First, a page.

Scars & Vulnerability
Last week I shared the story of how I got the scar on my chin. When I posted a blog post about it 2 years ago, it got so much engagement. I wanted to know why that was, so I asked some of readers why they thought it might be the case. In today’s episode, I share some of their responses and comment on them. I got into a deep discussion on shame, fear, insecurity, and vulnerability. I’m putting the quotes in this post. If you want to hear my commentary and more of my thoughts, be sure to listen to the full episode.
Why was that my most popular blog post?
Here are some responses from my readers:
- I think because people are super nosey
- Interactive readerships are just qualified markets when you think about it. There’s nothing wrong with the wedding photography niche, but it’s just that, a niche. To click through and comment on someone else’s wedding photos, you have to be part of a pretty small market that is open to engagement on that topic. By presenting a question that could make almost anyone curious, even if they don’t know you, or don’t care about photography, you’ve opened the door to almost limitless readership markets.
- Anyone can connect to having a physical scar. And then you get into bigger connections like having emotional or spiritual scars that we try to hide or that we wear regardless. Scars are very much a part of the human experience, and they don’t distinguish between stage/season of life, occupation, hobby, interest, ability… anything. They just are.
- It is relatable. Almost everyone has a story of when they fell off a bike. And I always tell my students that if they fall and get hurt, they have a battlescar to show off. On a deeper note, I think it reminds me that everyone has scars of some sort, and they all tell a story. And in every story you can see God at work.
But you see, there are so many other things people relate to also. Breakups. Loneliness. Insecurity. But we don’t talk about those things. Kids talk about scar stories like they are battle scars. Why don’t we do that as adults?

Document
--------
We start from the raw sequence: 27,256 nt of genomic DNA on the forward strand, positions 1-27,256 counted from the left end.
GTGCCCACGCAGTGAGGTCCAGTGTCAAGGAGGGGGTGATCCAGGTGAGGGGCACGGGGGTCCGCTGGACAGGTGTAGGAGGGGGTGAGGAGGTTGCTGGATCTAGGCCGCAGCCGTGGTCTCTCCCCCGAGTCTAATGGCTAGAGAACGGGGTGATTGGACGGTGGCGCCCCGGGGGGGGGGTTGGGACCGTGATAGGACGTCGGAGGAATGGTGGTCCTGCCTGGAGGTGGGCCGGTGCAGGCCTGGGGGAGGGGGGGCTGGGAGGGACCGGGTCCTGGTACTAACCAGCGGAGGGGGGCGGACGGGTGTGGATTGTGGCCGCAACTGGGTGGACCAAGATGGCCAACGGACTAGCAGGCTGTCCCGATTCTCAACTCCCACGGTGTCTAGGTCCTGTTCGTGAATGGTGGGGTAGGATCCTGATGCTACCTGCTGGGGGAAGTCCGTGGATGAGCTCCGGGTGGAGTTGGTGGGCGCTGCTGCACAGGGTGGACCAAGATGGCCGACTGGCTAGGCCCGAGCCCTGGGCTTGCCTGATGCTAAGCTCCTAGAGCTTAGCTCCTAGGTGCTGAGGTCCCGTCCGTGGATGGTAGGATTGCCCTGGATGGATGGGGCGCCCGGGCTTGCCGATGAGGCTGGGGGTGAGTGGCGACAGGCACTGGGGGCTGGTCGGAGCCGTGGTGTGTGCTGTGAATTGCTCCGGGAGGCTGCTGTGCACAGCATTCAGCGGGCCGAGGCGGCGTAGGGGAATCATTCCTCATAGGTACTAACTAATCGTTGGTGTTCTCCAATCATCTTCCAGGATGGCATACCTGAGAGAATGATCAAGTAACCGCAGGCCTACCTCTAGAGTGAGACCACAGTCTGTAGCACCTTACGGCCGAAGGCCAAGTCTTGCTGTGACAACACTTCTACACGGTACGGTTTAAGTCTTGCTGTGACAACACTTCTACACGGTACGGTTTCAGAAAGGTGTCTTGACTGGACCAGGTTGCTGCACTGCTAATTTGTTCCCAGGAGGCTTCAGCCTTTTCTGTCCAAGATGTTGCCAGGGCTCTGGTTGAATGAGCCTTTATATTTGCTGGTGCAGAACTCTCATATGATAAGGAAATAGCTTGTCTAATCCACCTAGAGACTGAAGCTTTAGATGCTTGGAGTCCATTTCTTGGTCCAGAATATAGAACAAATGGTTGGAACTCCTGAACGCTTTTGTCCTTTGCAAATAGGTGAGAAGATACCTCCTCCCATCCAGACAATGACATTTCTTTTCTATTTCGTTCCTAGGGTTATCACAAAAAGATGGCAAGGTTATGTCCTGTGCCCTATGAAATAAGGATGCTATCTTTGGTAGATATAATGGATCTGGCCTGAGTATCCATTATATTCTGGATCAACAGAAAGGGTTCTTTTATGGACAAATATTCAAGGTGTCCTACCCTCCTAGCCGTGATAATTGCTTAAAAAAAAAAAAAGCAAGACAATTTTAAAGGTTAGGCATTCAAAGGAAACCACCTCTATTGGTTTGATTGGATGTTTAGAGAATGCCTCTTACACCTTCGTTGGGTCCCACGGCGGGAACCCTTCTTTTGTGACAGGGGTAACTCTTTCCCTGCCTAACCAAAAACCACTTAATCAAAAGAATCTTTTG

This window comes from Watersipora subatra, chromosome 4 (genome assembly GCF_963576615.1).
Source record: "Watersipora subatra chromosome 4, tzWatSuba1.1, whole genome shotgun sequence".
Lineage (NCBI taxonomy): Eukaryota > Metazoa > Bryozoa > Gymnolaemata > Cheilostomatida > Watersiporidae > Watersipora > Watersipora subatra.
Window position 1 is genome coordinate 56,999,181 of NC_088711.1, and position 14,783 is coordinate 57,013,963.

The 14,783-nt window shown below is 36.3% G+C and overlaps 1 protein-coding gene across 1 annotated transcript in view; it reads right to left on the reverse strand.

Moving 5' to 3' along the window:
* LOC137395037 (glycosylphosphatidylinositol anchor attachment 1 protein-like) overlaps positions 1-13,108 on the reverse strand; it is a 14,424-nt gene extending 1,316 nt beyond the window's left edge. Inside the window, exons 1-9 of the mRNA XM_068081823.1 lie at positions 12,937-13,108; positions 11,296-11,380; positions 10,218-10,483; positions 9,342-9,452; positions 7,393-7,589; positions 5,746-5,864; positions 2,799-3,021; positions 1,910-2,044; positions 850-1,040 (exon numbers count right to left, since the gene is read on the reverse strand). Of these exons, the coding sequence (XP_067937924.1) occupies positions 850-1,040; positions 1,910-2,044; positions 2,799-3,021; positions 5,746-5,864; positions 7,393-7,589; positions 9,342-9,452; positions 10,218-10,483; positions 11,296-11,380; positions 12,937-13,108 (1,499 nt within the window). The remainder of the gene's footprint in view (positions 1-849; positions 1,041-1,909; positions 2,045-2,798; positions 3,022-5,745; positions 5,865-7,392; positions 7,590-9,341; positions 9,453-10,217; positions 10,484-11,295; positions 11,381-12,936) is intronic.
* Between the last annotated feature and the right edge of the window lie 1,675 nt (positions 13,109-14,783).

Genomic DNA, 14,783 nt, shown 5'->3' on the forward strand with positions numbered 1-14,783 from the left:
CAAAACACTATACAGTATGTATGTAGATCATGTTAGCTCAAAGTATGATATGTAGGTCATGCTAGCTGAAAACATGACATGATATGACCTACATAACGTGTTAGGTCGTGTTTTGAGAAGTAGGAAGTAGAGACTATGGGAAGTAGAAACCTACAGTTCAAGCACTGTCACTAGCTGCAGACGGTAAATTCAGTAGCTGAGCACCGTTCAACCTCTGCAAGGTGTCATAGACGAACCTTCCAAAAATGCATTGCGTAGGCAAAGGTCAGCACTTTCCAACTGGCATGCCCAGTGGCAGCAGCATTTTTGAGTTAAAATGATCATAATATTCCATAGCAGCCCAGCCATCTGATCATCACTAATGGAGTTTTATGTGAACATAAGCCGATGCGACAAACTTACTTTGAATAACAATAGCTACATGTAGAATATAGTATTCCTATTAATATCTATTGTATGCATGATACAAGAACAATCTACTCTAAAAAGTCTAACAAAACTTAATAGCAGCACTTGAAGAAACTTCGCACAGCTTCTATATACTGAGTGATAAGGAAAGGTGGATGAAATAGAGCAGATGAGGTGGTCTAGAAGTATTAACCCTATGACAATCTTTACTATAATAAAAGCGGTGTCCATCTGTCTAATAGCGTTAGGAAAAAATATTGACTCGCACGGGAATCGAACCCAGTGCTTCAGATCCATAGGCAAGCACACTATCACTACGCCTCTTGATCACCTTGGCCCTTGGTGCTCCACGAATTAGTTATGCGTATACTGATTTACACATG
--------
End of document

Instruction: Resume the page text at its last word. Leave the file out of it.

I again, asked my readers about this as well. Listen to their insights:
- Because it’s something people are often insecure about
- I’d probably be embarrassed if the same thing happened as an adult.
- Many adults are too proud to share their stories of personal hurt (they think it makes them appear weak) and/or they fear what people will think.
- I think we are less likely to share our adult scars because they are more often related to a time of shame.
Ah, shame. I think that one is HUGE.
Shame & Vulnerability
Brene Brown talks a lot about shame in her book, The Gifts of Imperfection. Here’s one of my favorite quotes: “The only way to resolve shame is to talk about it. Maybe we’re afraid of topics like love and shame. Most of us like safety, certainty, and clarity. Shame and love are grounded in vulnerability and tenderness.”
She goes on to sate later, “Shame hates it when we reach out and tell our story. It hates having words wrapped around it – it can’t survive being shared. Shame loves secrecy. The most dangerous thing to do after a shaming experience is hide or bury our story. When we bury our story, the shame metastasizes.”
Maybe that’s a reason I was never super insecure about my scar. Maybe talking about it a lot actually helped.
Everyone has hurt, but we cover it up. We don’t open up to people as much as when we were kids. Maybe that’s because our scars as adults aren’t just skin deep. We hide from vulnerability, maybe because we know that when we open up to someone, we’re more likely to be hurt.
How has my scar made me feel about myself?
Honestly I don’t think about it. Sometimes I hear people complain they will have a scar and they can’t wear a bikini or something and I have to admit I think… seriously? I have a scar on my face. But it doesn’t cross my mind a lot. Because I know different people have different struggles. Different people struggle with body image more than others. And every person is unique. Above all, I long to be compassionate, caring, and kind.
What about Romans 8:28?
How has it worked for good in my life? I mentioned that was the first thing I thought about when I hit the pavement. But have I seen that play out in my life?
- Helped me not care so much about my looks… maybe?
- Helped me own who I am
- Kept the shallow boys away
- Maybe sharing this today will help someone in their vulnerability story
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